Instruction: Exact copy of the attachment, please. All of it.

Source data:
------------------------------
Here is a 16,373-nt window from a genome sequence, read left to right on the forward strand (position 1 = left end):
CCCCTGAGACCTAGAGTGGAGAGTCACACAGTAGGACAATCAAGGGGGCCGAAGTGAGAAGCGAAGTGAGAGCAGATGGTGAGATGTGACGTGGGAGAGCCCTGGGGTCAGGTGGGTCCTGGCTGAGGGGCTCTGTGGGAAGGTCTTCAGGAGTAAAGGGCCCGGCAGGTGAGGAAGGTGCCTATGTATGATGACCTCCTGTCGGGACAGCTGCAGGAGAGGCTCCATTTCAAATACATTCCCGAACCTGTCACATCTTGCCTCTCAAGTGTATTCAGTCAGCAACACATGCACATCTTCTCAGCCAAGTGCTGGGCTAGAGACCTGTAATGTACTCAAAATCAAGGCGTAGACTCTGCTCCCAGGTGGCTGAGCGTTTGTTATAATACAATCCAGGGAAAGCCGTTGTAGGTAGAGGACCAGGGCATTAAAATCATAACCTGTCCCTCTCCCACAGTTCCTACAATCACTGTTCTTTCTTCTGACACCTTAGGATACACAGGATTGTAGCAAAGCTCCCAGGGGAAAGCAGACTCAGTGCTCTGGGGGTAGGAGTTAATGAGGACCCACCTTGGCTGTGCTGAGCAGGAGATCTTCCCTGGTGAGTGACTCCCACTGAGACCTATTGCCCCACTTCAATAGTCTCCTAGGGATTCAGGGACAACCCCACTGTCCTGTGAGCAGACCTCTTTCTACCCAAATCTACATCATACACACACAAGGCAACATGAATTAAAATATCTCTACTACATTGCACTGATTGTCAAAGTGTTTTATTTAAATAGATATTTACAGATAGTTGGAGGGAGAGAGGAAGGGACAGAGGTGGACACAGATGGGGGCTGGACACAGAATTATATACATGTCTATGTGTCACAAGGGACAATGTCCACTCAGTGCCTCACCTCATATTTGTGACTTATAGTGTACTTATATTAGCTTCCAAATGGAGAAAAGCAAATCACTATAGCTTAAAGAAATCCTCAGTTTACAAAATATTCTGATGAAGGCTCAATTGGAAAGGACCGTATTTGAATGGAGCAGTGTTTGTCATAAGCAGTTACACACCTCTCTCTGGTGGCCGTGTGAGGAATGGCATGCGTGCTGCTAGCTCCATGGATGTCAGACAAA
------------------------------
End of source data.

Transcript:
Here is a 16,373-nt window from a genome sequence, read left to right on the forward strand (position 1 = left end):
CCCCTGAGACCTAGAGTGGAGAGTCACACAGTAGGACAATCAAGGGGGCCGAAGTGAGAAGCGAAGTGAGAGCAGATGGTGAGATGTGACGTGGGAGAGCCCTGGGGTCAGGTGGGTCCTGGCTGAGGGGCTCTGTGGGAAGGTCTTCAGGAGTAAAGGGCCCGGCAGGTGAGGAAGGTGCCTATGTATGATGACCTCCTGTCGGGACAGCTGCAGGAGAGGCTCCATTTCAAATACATTCCCGAACCTGTCACATCTTGCCTCTCAAGTGTATTCAGTCAGCAACACATGCACATCTTCTCAGCCAAGTGCTGGGCTAGAGACCTGTAATGTACTCAAAATCAAGGCGTAGACTCTGCTCCCAGGTGGCTGAGCGTTTGTTATAATACAATCCAGGGAAAGCCGTTGTAGGTAGAGGACCAGGGCATTAAAATCATAACCTGTCCCTCTCCCACAGTTCCTACAATCACTGTTCTTTCTTCTGACACCTTAGGATACACAGGATTGTAGCAAAGCTCCCAGGGGAAAGCAGACTCAGTGCTCTGGGGGTAGGAGTTAATGAGGACCCACCTTGGCTGTGCTGAGCAGGAGATCTTCCCTGGTGAGTGACTCCCACTGAGACCTATTGCCCCACTTCAATAGTCTCCTAGGGATTCAGGGACAACCCCACTGTCCTGTGAGCAGACCTCTTTCTACCCAAATCTACATCATACACACACAAGGCAACATGAATTAAAATATCTCTACTACATTGCACTGATTGTCAAAGTGTTTTATTTAAATAGATATTTACAGATAGTTGGAGGGAGAGAGGAAGGGACAGAGGTGGACACAGATGGGGGCTGGACACAGAATTATATACATGTCTATGTGTCACAAGGGACAATGTCCACTCAGTGCCTCACCTCATATTTGTGACTTATAGTGTACTTATATTAGCTTCCAAATGGAGAAAAGCAAATCACTATAGCTTAAAGAAATCCTCAGTTTACAAAATATTCTGATGAAGGCTCAATTGGAAAGGACCGTATTTGAATGGAGCAGTGTTTGTCATAAGCAGTTACACACCTCTCTCTGGTGGCCGTGTGAGGAATGGCATGCGTGCTGCTAGCTCCATGGATGTCAGACAAA